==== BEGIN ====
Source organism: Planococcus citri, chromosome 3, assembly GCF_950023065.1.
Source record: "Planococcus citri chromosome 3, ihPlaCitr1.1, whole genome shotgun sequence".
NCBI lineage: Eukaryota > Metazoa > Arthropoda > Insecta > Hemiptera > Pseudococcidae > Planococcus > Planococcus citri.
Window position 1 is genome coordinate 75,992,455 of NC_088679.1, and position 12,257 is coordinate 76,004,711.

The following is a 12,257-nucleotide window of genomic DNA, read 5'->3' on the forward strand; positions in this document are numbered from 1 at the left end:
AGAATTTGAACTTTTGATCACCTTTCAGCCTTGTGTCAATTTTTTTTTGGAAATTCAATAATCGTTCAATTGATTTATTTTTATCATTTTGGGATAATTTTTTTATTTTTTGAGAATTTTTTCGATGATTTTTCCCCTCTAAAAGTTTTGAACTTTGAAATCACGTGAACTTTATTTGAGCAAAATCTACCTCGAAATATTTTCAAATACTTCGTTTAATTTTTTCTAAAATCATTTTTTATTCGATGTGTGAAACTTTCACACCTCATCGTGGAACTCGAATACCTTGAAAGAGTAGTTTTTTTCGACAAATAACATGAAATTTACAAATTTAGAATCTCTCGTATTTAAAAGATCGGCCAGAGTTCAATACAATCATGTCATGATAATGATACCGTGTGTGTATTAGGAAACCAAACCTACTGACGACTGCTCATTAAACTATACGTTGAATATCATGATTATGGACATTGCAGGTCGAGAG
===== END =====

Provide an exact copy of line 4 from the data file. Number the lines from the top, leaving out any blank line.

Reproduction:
Window position 1 is genome coordinate 75,992,455 of NC_088679.1, and position 12,257 is coordinate 76,004,711.